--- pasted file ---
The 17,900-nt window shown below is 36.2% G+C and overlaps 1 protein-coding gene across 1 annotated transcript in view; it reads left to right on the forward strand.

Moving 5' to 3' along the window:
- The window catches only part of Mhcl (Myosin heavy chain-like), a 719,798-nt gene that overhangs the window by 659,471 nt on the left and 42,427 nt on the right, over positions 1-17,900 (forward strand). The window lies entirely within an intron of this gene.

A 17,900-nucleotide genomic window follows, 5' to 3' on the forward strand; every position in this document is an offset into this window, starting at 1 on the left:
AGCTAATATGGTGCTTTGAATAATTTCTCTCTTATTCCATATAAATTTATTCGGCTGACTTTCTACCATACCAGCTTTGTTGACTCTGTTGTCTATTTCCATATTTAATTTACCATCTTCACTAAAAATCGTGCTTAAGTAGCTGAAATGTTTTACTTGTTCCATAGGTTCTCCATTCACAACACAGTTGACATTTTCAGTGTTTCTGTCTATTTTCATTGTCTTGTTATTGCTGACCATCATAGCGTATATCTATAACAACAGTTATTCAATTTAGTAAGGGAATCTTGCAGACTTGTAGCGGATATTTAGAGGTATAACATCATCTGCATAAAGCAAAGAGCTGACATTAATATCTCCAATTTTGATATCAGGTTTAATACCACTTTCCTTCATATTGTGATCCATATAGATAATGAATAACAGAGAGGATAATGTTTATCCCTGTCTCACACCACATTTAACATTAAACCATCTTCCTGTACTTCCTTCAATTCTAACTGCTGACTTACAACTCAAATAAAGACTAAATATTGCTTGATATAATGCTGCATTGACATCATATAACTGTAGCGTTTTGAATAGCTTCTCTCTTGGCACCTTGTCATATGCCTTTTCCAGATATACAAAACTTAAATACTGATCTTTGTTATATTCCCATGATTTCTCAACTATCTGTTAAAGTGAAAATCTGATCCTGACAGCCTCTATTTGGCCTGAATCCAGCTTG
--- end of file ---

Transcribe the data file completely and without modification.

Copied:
The 17,900-nt window shown below is 36.2% G+C and overlaps 1 protein-coding gene across 1 annotated transcript in view; it reads left to right on the forward strand.

Moving 5' to 3' along the window:
- The window catches only part of Mhcl (Myosin heavy chain-like), a 719,798-nt gene that overhangs the window by 659,471 nt on the left and 42,427 nt on the right, over positions 1-17,900 (forward strand). The window lies entirely within an intron of this gene.

A 17,900-nucleotide genomic window follows, 5' to 3' on the forward strand; every position in this document is an offset into this window, starting at 1 on the left:
AGCTAATATGGTGCTTTGAATAATTTCTCTCTTATTCCATATAAATTTATTCGGCTGACTTTCTACCATACCAGCTTTGTTGACTCTGTTGTCTATTTCCATATTTAATTTACCATCTTCACTAAAAATCGTGCTTAAGTAGCTGAAATGTTTTACTTGTTCCATAGGTTCTCCATTCACAACACAGTTGACATTTTCAGTGTTTCTGTCTATTTTCATTGTCTTGTTATTGCTGACCATCATAGCGTATATCTATAACAACAGTTATTCAATTTAGTAAGGGAATCTTGCAGACTTGTAGCGGATATTTAGAGGTATAACATCATCTGCATAAAGCAAAGAGCTGACATTAATATCTCCAATTTTGATATCAGGTTTAATACCACTTTCCTTCATATTGTGATCCATATAGATAATGAATAACAGAGAGGATAATGTTTATCCCTGTCTCACACCACATTTAACATTAAACCATCTTCCTGTACTTCCTTCAATTCTAACTGCTGACTTACAACTCAAATAAAGACTAAATATTGCTTGATATAATGCTGCATTGACATCATATAACTGTAGCGTTTTGAATAGCTTCTCTCTTGGCACCTTGTCATATGCCTTTTCCAGATATACAAAACTTAAATACTGATCTTTGTTATATTCCCATGATTTCTCAACTATCTGTTAAAGTGAAAATCTGATCCTGACAGCCTCTATTTGGCCTGAATCCAGCTTG